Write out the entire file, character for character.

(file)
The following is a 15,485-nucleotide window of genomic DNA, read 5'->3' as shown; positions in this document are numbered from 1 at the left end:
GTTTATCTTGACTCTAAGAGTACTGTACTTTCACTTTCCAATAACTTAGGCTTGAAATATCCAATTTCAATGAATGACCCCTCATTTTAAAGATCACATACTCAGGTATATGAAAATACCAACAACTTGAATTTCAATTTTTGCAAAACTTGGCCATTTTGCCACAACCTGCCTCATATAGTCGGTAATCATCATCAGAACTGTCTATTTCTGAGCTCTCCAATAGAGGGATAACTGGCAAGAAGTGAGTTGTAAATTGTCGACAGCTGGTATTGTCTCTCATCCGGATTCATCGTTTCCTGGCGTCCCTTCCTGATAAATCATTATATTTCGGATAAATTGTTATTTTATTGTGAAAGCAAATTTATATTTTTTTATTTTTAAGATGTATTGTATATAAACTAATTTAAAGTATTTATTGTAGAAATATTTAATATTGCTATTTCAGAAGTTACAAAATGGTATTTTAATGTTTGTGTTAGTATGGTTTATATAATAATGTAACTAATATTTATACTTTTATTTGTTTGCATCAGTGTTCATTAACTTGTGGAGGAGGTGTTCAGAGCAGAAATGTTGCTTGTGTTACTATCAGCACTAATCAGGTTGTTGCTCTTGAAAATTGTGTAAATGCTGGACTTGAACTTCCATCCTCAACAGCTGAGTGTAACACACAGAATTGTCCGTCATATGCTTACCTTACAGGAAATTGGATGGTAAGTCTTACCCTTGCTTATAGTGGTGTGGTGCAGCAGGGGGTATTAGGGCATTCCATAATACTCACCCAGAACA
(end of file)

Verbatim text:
The following is a 15,485-nucleotide window of genomic DNA, read 5'->3' as shown; positions in this document are numbered from 1 at the left end:
GTTTATCTTGACTCTAAGAGTACTGTACTTTCACTTTCCAATAACTTAGGCTTGAAATATCCAATTTCAATGAATGACCCCTCATTTTAAAGATCACATACTCAGGTATATGAAAATACCAACAACTTGAATTTCAATTTTTGCAAAACTTGGCCATTTTGCCACAACCTGCCTCATATAGTCGGTAATCATCATCAGAACTGTCTATTTCTGAGCTCTCCAATAGAGGGATAACTGGCAAGAAGTGAGTTGTAAATTGTCGACAGCTGGTATTGTCTCTCATCCGGATTCATCGTTTCCTGGCGTCCCTTCCTGATAAATCATTATATTTCGGATAAATTGTTATTTTATTGTGAAAGCAAATTTATATTTTTTTATTTTTAAGATGTATTGTATATAAACTAATTTAAAGTATTTATTGTAGAAATATTTAATATTGCTATTTCAGAAGTTACAAAATGGTATTTTAATGTTTGTGTTAGTATGGTTTATATAATAATGTAACTAATATTTATACTTTTATTTGTTTGCATCAGTGTTCATTAACTTGTGGAGGAGGTGTTCAGAGCAGAAATGTTGCTTGTGTTACTATCAGCACTAATCAGGTTGTTGCTCTTGAAAATTGTGTAAATGCTGGACTTGAACTTCCATCCTCAACAGCTGAGTGTAACACACAGAATTGTCCGTCATATGCTTACCTTACAGGAAATTGGATGGTAAGTCTTACCCTTGCTTATAGTGGTGTGGTGCAGCAGGGGGTATTAGGGCATTCCATAATACTCACCCAGAACA